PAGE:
Monday, July 15, 2013


I have been thinking about teaching and how much we give when get involved with our students. And because I can, I wanted to post this blog post written by oneo of my sons for his runners. My son is a teacher at Hinsdale Central High School in Hinsdale, IL as we all an assistant cross-country and track coach. These are the words he wrote just before he left for a week-long educational program in Colorado, part of his own continuing education. His blog is at

July 8, 2013-Colorado bound
Early tomorrow morning I will be leaving the Midwest for the more mountainous lands of Colorado. I will be spending 8 days in Boulder, on the campus of Colorado University, to take a class about Japan in the 21st century. I teach an East Asian Studies class here at Hinsdale Central, so participating in this course will allow me to learn the most current scholarship and to interact with some of the brightest high school educators and College professors who specialize in this content area. As an added bonus, I will get to spend time in one of the best running communities in the country. The men and women’s Cross Country teams at Colorado University are perennially challenging for the national title, and Boulder is (or was at one point) also the training grounds for many elite professional runners, including Olympic Gold Medal winner Frank Shorter as well as more recent Olympians including Adam Goucher, Jorge Torres, and Dathan Ritzenheim.

I approach this upcoming trip with a mixture of excitement and guilt. I am, of course, thrilled to be headed to a city that is one of the most beautiful I have ever seen and eager to immerse myself in the study of a topic I find fascinating. Yet, I feel that I am in some ways letting the boys of Hinsdale Central down, as I will not be there to join them in the pain of tackling tomorrows 24*400 workout, or to share in the joy of finishing it. Furthermore, I feel I am in some ways violating my own moral code by not practicing what I preach: as a Coach, I expect my athletes to commit completely to our training and to each other, and I feel apprehensive every time an athlete misses practice due to vacation or other commitment, as I understand the reality that it is much more challenging to manage the rigors of our workouts alone than it is to do so with a group.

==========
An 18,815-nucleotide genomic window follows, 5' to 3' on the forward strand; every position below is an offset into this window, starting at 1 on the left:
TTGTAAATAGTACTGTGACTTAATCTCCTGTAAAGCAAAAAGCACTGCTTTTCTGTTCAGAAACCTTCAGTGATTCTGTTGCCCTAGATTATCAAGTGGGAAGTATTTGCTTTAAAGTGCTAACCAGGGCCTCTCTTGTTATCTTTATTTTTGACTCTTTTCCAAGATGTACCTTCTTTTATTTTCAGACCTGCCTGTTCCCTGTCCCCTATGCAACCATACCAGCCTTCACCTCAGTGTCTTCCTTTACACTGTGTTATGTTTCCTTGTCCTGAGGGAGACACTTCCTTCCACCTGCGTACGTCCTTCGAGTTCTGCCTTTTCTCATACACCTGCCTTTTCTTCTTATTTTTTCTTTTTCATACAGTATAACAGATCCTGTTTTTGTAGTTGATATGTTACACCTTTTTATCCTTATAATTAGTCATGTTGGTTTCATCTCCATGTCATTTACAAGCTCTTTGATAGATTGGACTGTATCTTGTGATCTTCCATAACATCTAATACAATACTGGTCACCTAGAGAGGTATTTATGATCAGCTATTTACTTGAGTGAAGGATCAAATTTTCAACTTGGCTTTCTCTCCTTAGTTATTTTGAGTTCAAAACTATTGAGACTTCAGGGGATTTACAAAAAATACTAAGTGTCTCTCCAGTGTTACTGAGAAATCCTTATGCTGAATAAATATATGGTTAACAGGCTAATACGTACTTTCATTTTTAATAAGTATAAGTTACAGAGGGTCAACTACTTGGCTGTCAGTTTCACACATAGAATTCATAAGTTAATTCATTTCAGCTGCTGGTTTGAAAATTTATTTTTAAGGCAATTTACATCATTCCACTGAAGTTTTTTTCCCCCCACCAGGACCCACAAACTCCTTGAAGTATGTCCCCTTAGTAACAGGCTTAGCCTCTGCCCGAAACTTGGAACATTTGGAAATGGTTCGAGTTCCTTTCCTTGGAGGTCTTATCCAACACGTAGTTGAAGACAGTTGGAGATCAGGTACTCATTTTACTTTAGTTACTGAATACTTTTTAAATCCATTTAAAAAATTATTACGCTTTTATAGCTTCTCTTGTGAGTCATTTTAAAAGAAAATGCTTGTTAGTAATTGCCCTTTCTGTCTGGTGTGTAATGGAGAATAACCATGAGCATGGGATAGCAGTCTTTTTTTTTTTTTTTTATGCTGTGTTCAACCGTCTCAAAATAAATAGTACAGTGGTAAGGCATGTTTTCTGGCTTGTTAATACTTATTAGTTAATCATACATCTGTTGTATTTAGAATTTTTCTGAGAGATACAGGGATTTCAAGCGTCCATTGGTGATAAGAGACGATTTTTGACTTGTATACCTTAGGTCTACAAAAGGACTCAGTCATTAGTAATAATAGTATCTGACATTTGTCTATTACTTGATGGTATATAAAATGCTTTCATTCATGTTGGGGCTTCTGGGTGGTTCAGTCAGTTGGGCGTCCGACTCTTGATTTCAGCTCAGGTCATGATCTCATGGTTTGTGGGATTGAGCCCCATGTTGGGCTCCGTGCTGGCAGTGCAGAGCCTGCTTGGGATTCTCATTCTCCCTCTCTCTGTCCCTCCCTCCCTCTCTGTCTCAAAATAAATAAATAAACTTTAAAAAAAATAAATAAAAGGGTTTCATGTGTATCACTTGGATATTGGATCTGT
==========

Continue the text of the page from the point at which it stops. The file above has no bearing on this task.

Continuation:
I offer as my excuse that I think it important that I continue to grow as an educator. Every summer, I try to find professional development opportunities that enrich my life and help me become a better teacher. I’ve been fortunate over the past years to join fellow teachers for programs in Japan, China, Korea, and South Africa; to learn about the Constitution in Washington D.C.; and about African American History in both Boston and Chicago. On these programs, I’ve never wavered from my commitment to my training, and have run laps around the Imperial Palace in Japan, through the crowded streets of Shanghai and the remote rural villages of Lesotho. I find running is my favored method of learning the lay of the land in the new places I’ve visited, and on these runs the harriers of Hinsdale are never far from my mind.